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Submitting Your Film to Fanlight
Questions Frequently Asked by Filmmakers
Technical Requirements  ||  Captioning  ||  Contract Terms

Questions Frequently Asked by Filmmakers

Technical Requirements

Richard Kahn: In Our Midst,
Dreams & Dilemmas

What production format(s) do you require?
We have no specific requirements, but hope that all of our producers will be working to the highest technical level that's appropriate to their subject matter — and that their budget allows. The level of quality possible in video today, even for low-budget projects, is vastly higher than a few years ago, and the expectations of viewers are higher as well. Though we still successfully distribute a few programs that were produced in U-Matic or S-VHS, we would certainly not advise using those formats today. On the other hand, the new DV formats are excellent. Remember, though, that format is not the only factor determining video quality; camera and lens quality are also important, as are lighting and, above all, the care and the skill of the director, videographer, and other crew members.

What about sound?
Sound quality is just as important as picture quality, but is often given less attention by producers. We reject far more films because of unacceptable audio quality than because of poor photography. During production, pay as much attention to microphone selection and placement as to camera angles — it will pay off in a better, and more marketable, film.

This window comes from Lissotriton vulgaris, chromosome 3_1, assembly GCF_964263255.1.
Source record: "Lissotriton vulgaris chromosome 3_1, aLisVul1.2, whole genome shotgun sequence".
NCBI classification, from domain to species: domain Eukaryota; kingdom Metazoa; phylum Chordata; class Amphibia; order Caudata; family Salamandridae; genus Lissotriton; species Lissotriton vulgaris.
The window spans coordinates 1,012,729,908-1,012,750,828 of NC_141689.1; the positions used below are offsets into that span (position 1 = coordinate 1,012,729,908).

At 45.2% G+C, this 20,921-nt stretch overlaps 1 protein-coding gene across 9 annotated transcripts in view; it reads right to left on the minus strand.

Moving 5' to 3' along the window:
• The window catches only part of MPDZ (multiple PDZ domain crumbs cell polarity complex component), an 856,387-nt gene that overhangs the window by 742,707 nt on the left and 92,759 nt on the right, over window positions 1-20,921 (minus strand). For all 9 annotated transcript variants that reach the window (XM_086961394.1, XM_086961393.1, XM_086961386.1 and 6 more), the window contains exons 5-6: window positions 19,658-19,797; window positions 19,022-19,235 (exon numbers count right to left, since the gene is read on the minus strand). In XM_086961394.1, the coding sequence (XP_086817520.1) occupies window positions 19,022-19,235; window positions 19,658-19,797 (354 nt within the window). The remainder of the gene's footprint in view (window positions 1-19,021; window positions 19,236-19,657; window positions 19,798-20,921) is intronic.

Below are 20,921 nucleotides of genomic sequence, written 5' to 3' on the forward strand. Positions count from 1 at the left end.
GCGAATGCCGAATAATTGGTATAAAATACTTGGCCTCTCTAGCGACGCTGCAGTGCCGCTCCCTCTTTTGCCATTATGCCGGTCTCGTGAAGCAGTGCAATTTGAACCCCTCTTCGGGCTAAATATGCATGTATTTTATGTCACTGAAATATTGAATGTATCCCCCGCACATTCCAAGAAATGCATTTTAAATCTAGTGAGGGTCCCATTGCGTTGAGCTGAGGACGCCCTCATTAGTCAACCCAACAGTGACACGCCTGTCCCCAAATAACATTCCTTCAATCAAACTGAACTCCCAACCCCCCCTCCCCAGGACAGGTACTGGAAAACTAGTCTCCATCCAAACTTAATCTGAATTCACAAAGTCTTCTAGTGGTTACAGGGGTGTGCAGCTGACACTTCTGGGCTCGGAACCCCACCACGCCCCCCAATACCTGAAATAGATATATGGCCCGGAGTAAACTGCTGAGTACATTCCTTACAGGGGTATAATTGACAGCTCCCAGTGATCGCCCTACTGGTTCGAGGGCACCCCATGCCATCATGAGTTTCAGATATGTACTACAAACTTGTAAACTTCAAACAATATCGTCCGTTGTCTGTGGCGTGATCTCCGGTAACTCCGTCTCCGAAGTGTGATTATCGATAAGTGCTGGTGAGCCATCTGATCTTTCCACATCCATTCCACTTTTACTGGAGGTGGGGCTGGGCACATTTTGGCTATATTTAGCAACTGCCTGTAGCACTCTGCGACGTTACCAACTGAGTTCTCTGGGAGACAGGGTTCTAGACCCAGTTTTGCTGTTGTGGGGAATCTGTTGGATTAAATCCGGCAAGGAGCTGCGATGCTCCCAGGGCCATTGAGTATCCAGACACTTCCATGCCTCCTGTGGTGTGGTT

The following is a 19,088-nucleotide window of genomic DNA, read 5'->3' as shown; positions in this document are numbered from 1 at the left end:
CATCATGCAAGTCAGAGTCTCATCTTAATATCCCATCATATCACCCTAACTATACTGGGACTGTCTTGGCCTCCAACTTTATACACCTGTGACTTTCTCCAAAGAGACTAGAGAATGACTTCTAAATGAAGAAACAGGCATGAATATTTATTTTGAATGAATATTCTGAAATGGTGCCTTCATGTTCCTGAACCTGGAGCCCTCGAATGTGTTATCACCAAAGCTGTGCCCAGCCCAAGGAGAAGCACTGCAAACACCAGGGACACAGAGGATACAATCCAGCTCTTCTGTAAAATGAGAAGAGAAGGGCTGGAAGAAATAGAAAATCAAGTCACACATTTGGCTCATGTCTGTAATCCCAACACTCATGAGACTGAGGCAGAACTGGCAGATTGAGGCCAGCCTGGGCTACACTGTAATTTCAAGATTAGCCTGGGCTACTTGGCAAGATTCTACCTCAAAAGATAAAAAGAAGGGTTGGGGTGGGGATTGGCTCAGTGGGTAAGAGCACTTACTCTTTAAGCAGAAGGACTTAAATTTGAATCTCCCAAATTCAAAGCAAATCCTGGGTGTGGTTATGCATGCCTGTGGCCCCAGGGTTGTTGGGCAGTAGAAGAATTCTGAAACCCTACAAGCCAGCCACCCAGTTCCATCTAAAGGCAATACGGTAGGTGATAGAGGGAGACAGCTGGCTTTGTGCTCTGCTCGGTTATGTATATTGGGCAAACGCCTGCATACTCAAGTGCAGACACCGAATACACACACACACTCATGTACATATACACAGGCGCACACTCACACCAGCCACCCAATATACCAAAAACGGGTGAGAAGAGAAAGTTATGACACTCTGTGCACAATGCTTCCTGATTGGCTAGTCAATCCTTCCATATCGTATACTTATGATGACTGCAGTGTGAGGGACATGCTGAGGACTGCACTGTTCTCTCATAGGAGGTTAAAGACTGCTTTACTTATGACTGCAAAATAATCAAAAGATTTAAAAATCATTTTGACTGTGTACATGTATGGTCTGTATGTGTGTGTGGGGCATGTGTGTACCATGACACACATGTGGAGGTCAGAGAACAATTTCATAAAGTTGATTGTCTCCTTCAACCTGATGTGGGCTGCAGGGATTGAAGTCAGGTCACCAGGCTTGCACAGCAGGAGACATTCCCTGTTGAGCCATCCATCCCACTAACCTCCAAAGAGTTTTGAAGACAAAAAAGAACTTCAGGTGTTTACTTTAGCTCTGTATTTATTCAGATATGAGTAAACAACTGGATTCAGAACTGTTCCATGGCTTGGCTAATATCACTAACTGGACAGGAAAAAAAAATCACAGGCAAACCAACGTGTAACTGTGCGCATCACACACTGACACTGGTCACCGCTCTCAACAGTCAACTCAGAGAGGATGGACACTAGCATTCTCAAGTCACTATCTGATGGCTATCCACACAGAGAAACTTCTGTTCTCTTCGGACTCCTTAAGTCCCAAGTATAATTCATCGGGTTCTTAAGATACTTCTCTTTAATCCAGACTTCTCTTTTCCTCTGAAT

Jessica Yu, with her Oscar
for Breathing Lessons

Should my soundtrack be in stereo?
Most DVDs today are produced with stereo soundtracks. With regard to VHS, many of our clients are using mono VCRs, so the VHS cassettes we distribute have mono soundtracks. The video master you provide to Fanlight should be clearly labeled to indicate whether it is stereo or mono, and include any other information the lab will need to mix down to mono when making VHS dubs.

What format should the duplicating master be?
Regardless of what format you use for production and editing, you should keep your original edit master in a safe and protected place, and send Fanlight a submaster or duplicating master made from it. The small video formats (DV, HDV, etc.) are not preferred for this purpose because they are not physically durable enough to stand up to repeated runs through laboratory duplicating decks without accumulating unacceptable dropouts and other problems. The standard formats for duplicating masters currently are Digital Betacam or BetacamSP.

What about sending a DVD instead of video master?
The educational market is in transition right now. Most sales are in DVD but we still sell a lot of VHS. We require producers to provide us with both video and DVD masters in order to maximize sales during this transitional period. Since there are a variety of different ways to prepare for DVD mastering, it would be best if you contact us before finalizing your production so that we can discuss the best alternative.